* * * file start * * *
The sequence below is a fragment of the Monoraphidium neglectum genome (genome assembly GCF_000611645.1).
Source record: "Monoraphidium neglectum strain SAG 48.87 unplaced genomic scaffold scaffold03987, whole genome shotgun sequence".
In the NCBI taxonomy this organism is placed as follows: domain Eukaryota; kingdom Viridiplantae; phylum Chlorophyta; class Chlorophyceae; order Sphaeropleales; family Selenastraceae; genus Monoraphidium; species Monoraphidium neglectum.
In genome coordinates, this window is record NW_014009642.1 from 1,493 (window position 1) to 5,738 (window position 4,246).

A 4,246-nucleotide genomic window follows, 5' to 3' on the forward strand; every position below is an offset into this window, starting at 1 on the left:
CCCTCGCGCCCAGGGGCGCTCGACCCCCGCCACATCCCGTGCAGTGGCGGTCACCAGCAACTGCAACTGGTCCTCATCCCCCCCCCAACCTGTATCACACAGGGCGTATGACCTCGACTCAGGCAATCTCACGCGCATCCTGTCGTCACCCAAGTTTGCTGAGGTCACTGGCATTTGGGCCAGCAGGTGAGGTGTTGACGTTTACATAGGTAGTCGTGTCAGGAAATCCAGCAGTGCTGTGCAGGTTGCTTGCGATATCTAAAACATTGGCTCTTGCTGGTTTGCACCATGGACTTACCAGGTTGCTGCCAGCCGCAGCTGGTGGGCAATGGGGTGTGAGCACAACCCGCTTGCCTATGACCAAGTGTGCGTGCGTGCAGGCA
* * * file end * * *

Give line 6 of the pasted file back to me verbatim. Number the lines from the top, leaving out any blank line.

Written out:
CCCTCGCGCCCAGGGGCGCTCGACCCCCGCCACATCCCGTGCAGTGGCGGTCACCAGCAACTGCAACTGGTCCTCATCCCCCCCCCAACCTGTATCACACAGGGCGTATGACCTCGACTCAGGCAATCTCACGCGCATCCTGTCGTCACCCAAGTTTGCTGAGGTCACTGGCATTTGGGCCAGCAGGTGAGGTGTTGACGTTTACATAGGTAGTCGTGTCAGGAAATCCAGCAGTGCTGTGCAGGTTGCTTGCGATATCTAAAACATTGGCTCTTGCTGGTTTGCACCATGGACTTACCAGGTTGCTGCCAGCCGCAGCTGGTGGGCAATGGGGTGTGAGCACAACCCGCTTGCCTATGACCAAGTGTGCGTGCGTGCAGGCA